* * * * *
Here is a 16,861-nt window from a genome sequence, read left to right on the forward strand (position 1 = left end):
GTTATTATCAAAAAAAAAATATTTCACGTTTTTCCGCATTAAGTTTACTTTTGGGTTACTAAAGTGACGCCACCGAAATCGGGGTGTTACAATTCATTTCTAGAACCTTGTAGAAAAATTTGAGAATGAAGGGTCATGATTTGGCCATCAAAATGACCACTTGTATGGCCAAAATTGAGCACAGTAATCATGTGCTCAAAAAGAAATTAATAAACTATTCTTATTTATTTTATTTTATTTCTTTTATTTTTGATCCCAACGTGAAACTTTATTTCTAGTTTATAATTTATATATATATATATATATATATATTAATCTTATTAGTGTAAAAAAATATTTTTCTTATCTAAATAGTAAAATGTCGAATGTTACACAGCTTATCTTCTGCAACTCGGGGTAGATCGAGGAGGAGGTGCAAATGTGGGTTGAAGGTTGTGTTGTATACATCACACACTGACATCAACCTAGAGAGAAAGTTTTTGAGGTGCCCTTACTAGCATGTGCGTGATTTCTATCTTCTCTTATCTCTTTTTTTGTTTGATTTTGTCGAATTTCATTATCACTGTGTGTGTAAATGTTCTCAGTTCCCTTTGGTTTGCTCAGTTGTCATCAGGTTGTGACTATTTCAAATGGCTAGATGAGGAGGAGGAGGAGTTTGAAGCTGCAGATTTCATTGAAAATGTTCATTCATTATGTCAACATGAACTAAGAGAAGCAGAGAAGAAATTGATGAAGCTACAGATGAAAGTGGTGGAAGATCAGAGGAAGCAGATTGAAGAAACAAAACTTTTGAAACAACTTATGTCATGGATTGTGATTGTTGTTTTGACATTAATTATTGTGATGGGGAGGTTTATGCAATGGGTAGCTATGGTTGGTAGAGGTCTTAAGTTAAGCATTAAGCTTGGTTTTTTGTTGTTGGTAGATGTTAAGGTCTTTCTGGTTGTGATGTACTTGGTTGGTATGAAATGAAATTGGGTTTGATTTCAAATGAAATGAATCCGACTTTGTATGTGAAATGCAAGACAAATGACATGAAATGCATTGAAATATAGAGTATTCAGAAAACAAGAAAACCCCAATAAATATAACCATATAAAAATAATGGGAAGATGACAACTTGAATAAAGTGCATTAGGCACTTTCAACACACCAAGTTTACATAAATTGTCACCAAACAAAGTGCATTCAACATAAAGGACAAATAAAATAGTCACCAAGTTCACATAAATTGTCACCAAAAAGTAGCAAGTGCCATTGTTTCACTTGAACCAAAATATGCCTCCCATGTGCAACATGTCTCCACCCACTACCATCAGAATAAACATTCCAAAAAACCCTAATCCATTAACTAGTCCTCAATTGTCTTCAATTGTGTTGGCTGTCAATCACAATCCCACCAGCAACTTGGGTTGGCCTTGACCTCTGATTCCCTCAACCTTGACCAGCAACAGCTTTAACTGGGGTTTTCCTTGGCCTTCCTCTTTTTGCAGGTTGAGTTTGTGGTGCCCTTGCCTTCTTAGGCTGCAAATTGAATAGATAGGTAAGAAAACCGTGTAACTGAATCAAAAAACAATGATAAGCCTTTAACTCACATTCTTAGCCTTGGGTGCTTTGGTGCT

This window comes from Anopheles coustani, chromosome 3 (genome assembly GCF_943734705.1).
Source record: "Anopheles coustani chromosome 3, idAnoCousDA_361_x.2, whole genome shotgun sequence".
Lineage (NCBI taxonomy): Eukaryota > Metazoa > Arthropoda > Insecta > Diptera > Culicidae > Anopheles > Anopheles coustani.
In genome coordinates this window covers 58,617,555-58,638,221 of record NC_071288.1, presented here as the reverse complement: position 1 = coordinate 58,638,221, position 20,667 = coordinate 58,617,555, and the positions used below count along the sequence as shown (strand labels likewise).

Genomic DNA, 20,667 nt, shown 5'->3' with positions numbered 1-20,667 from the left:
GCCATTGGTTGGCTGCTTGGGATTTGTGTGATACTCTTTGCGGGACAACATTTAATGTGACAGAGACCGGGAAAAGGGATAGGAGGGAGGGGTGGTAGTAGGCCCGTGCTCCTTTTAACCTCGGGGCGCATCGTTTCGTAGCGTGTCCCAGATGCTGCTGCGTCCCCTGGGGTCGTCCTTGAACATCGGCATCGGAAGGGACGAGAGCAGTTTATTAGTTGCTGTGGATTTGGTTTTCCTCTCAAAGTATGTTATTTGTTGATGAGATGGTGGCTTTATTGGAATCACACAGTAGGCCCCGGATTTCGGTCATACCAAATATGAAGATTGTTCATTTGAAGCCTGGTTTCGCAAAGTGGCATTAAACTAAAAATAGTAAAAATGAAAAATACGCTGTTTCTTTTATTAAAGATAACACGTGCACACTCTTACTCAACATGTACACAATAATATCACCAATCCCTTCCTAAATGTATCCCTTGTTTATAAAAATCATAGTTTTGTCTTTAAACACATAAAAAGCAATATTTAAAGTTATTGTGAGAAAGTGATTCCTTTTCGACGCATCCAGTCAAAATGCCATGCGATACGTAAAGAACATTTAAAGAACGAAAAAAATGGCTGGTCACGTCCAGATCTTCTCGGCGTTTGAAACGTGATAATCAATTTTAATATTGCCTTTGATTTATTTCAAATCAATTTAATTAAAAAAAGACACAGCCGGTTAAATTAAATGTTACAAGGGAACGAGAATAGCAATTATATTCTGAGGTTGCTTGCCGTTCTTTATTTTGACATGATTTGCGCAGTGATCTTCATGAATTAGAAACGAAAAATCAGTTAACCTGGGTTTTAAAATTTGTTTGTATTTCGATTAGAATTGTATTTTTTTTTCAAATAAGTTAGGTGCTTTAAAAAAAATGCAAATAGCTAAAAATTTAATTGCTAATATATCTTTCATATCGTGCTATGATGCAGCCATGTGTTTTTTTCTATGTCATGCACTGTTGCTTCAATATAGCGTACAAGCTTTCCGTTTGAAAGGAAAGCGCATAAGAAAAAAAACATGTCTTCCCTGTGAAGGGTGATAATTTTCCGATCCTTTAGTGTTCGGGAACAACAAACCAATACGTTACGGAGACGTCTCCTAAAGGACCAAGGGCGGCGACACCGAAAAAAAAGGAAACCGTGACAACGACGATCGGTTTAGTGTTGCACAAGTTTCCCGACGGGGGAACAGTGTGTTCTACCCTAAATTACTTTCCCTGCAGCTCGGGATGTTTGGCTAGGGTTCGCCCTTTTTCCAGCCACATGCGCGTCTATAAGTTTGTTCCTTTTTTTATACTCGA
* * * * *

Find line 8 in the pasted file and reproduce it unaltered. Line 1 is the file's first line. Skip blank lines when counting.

GCCATTGGTTGGCTGCTTGGGATTTGTGTGATACTCTTTGCGGGACAACATTTAATGTGACAGAGACCGGGAAAAGGGATAGGAGGGAGGGGTGGTAGTAGGCCCGTGCTCCTTTTAACCTCGGGGCGCATCGTTTCGTAGCGTGTCCCAGATGCTGCTGCGTCCCCTGGGGTCGTCCTTGAACATCGGCATCGGAAGGGACGAGAGCAGTTTATTAGTTGCTGTGGATTTGGTTTTCCTCTCAAAGTATGTTATTTGTTGATGAGATGGTGGCTTTATTGGAATCACACAGTAGGCCCCGGATTTCGGTCATACCAAATATGAAGATTGTTCATTTGAAGCCTGGTTTCGCAAAGTGGCATTAAACTAAAAATAGTAAAAATGAAAAATACGCTGTTTCTTTTATTAAAGATAACACGTGCACACTCTTACTCAACATGTACACAATAATATCACCAATCCCTTCCTAAATGTATCCCTTGTTTATAAAAATCATAGTTTTGTCTTTAAACACATAAAAAGCAATATTTAAAGTTATTGTGAGAAAGTGATTCCTTTTCGACGCATCCAGTCAAAATGCCATGCGATACGTAAAGAACATTTAAAGAACGAAAAAAATGGCTGGTCACGTCCAGATCTTCTCGGCGTTTGAAACGTGATAATCAATTTTAATATTGCCTTTGATTTATTTCAAATCAATTTAATTAAAAAAAGACACAGCCGGTTAAATTAAATGTTACAAGGGAACGAGAATAGCAATTATATTCTGAGGTTGCTTGCCGTTCTTTATTTTGACATGATTTGCGCAGTGATCTTCATGAATTAGAAACGAAAAATCAGTTAACCTGGGTTTTAAAATTTGTTTGTATTTCGATTAGAATTGTATTTTTTTTTCAAATAAGTTAGGTGCTTTAAAAAAAATGCAAATAGCTAAAAATTTAATTGCTAATATATCTTTCATATCGTGCTATGATGCAGCCATGTGTTTTTTTCTATGTCATGCACTGTTGCTTCAATATAGCGTACAAGCTTTCCGTTTGAAAGGAAAGCGCATAAGAAAAAAAACATGTCTTCCCTGTGAAGGGTGATAATTTTCCGATCCTTTAGTGTTCGGGAACAACAAACCAATACGTTACGGAGACGTCTCCTAAAGGACCAAGGGCGGCGACACCGAAAAAAAAGGAAACCGTGACAACGACGATCGGTTTAGTGTTGCACAAGTTTCCCGACGGGGGAACAGTGTGTTCTACCCTAAATTACTTTCCCTGCAGCTCGGGATGTTTGGCTAGGGTTCGCCCTTTTTCCAGCCACATGCGCGTCTATAAGTTTGTTCCTTTTTTTATACTCGA